But isn’t that why the Christian faith has always spoken in the first place not about the immortality of the soul, but about the resurrection of the body? Isn’t the Christian hope to do with the mending, the healing, of broken relationships, beginning with our relationship with God? To speak of resurrection is to speak of the renewal, recreation, of a pattern of relationships. To speak of my resurrection is to speak of the renewal and recreation of the relationships in which I am me. Relationships with others and with God.

Paul saw this very clearly. That’s why, in I Corinthians 15, the chapter about death and resurrection, he speaks of the seed, with its scant life, dying and giving place to the new, vastly more complex life of the plant which grows from it. And so, he says, we need to be brought back into relationship with our selves as bodies – but as what he calls “spiritual” bodies, where there is both a continuity of relationship, and also something radically, astoundingly new.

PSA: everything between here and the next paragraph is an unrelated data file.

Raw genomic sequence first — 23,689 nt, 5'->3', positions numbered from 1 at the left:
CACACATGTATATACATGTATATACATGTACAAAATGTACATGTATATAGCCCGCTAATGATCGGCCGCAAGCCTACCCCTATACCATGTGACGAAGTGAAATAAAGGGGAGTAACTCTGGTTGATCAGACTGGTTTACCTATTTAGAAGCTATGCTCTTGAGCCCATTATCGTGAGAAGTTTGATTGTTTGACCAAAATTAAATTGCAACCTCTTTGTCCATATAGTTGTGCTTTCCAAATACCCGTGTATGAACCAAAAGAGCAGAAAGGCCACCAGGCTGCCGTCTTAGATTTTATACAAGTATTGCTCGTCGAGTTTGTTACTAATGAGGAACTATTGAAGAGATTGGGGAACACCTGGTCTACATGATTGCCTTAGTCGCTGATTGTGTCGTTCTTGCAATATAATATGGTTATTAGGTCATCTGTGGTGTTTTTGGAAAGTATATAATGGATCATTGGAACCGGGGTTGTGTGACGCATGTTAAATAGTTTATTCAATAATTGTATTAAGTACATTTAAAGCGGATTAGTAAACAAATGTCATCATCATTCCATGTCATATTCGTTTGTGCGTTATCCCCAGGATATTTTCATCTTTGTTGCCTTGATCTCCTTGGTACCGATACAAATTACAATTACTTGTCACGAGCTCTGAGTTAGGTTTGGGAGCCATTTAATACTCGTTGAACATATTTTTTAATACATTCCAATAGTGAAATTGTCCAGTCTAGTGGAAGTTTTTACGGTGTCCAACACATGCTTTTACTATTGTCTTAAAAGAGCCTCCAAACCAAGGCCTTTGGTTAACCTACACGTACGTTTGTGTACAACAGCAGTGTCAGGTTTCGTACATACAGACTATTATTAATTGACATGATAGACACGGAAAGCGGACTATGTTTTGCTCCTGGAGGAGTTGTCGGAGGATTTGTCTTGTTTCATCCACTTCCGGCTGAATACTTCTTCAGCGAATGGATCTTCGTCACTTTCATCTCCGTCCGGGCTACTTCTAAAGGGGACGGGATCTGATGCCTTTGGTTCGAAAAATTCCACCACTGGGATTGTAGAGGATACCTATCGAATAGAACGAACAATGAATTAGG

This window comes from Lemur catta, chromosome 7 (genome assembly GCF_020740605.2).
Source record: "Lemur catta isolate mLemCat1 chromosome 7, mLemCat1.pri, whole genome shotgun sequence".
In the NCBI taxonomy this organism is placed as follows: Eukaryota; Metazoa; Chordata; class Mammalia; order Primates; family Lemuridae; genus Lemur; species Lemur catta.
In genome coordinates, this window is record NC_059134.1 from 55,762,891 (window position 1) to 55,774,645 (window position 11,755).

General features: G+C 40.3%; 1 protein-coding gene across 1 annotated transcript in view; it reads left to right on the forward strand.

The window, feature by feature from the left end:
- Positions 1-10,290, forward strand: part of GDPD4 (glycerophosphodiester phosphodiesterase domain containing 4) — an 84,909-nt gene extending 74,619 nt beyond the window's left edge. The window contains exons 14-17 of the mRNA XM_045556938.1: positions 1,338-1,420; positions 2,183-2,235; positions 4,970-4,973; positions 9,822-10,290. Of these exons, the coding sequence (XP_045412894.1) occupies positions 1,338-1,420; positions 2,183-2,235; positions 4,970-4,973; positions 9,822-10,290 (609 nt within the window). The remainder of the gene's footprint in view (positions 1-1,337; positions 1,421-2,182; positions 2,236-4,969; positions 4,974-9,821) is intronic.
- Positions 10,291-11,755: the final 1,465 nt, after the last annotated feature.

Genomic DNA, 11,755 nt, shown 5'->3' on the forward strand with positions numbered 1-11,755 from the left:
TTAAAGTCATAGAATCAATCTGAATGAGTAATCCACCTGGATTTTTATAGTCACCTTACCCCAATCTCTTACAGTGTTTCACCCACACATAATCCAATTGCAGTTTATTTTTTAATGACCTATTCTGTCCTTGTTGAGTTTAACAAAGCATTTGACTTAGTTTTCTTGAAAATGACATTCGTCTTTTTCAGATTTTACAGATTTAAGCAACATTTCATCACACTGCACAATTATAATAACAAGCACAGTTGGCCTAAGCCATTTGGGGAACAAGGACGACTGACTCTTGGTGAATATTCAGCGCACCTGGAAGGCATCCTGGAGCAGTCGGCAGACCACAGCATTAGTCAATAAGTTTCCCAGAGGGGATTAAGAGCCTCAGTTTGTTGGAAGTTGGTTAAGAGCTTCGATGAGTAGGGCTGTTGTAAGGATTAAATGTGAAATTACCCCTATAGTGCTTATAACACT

The Gospels struggle after the same thing, talking of the Christ simply being there with his disciples, because doors can’t keep his risen body out – and yet the disciples recognize him – and this, of course, means that their relationship with him is renewed.

The story of Dorcas is told at a much simpler level. Again, it’s helpful to distinguish between resurrection and resuscitation. But it’s also the story of relationships being renewed; broken relationships within her body, so that she herself is “mended”, and then relationships between her and the community who were grieving for her, the Church, because she is “returned to them”.